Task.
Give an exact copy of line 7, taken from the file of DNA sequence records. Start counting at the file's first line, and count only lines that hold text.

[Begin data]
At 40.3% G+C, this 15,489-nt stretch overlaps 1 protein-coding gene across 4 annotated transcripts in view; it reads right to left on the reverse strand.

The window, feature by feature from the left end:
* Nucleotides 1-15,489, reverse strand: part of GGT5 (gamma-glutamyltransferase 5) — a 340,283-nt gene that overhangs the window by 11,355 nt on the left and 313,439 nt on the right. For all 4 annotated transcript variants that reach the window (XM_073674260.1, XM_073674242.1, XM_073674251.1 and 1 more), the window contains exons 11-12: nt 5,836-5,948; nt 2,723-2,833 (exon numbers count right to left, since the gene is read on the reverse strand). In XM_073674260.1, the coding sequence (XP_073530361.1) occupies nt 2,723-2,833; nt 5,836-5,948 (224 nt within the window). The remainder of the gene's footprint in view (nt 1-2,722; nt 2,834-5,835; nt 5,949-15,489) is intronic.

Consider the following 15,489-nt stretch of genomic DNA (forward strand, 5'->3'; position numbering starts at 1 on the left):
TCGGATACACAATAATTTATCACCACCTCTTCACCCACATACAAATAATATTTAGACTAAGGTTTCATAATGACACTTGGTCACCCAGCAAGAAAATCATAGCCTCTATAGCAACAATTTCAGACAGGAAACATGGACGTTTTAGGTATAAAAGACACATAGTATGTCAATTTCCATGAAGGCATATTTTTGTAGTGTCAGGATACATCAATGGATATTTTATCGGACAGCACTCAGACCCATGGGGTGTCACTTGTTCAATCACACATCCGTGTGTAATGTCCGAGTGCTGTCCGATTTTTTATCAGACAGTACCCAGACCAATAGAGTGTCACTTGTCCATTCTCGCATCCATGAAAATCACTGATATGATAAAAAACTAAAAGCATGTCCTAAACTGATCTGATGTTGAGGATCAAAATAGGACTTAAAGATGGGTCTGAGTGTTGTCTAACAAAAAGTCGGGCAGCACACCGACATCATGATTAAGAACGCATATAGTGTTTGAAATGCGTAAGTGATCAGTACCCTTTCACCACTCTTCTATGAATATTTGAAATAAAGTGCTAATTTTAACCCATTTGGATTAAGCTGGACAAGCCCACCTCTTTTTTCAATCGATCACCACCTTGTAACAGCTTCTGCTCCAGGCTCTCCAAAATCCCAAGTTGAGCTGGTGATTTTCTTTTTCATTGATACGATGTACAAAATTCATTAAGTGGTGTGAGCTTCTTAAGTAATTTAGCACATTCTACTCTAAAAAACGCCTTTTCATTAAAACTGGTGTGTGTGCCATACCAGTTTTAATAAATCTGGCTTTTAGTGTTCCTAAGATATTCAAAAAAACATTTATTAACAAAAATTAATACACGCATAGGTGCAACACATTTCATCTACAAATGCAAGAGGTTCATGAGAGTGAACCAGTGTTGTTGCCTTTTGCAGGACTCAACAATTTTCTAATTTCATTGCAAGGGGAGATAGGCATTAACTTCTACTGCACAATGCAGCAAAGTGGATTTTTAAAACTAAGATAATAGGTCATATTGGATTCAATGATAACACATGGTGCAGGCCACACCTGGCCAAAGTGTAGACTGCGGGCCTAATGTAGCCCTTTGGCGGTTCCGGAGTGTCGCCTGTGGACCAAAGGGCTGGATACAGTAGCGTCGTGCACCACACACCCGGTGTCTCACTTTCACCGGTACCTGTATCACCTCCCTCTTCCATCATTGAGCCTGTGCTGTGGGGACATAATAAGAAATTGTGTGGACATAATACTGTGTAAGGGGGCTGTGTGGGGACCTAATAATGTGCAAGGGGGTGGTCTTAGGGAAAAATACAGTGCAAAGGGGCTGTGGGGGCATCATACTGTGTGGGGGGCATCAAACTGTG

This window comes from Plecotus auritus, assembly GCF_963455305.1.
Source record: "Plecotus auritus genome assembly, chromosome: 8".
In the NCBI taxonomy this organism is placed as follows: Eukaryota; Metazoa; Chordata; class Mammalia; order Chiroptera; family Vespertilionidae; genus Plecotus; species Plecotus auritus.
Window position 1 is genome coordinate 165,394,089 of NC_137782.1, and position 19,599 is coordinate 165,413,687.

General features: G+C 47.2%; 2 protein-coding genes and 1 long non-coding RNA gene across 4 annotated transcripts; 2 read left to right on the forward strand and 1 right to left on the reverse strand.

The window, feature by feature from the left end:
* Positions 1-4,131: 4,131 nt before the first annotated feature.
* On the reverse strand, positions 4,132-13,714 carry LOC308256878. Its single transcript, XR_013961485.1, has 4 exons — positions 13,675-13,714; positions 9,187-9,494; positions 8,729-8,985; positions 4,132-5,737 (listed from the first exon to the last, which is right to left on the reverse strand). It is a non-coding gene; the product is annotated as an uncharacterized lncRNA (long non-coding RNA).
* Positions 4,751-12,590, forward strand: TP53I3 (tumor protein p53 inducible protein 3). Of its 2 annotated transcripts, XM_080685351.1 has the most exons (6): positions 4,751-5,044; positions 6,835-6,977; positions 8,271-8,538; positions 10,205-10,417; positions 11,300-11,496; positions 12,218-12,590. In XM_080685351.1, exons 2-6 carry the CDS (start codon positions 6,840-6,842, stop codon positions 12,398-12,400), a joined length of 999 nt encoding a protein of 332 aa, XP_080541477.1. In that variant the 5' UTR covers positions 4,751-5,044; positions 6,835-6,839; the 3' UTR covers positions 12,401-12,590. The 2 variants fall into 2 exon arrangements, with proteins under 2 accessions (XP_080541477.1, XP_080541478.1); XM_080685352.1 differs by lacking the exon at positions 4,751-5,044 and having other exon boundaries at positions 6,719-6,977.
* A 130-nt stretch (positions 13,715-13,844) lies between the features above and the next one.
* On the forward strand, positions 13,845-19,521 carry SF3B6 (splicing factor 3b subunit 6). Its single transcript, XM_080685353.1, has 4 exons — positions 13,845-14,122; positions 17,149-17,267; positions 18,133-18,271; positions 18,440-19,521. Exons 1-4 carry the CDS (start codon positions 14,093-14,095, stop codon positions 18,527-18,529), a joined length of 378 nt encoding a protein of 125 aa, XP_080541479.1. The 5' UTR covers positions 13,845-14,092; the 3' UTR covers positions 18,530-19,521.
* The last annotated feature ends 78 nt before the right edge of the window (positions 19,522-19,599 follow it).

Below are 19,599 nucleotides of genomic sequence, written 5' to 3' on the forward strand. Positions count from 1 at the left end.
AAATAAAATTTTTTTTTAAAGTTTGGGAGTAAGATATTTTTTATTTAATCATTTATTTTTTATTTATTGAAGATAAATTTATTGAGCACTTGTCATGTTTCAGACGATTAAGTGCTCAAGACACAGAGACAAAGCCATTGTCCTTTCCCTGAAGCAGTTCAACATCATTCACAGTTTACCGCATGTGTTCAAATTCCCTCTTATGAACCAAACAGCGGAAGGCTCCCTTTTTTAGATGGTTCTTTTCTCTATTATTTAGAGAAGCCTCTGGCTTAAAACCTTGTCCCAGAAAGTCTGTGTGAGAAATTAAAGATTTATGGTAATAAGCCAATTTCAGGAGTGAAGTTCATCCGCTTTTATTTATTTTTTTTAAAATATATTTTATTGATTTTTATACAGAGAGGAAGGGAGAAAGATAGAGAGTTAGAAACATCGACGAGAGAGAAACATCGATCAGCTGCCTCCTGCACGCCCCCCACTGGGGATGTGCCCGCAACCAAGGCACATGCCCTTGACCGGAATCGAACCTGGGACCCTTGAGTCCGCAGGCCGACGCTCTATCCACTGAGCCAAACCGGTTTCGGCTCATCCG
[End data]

Source record: "Plecotus auritus genome assembly, chromosome: 8".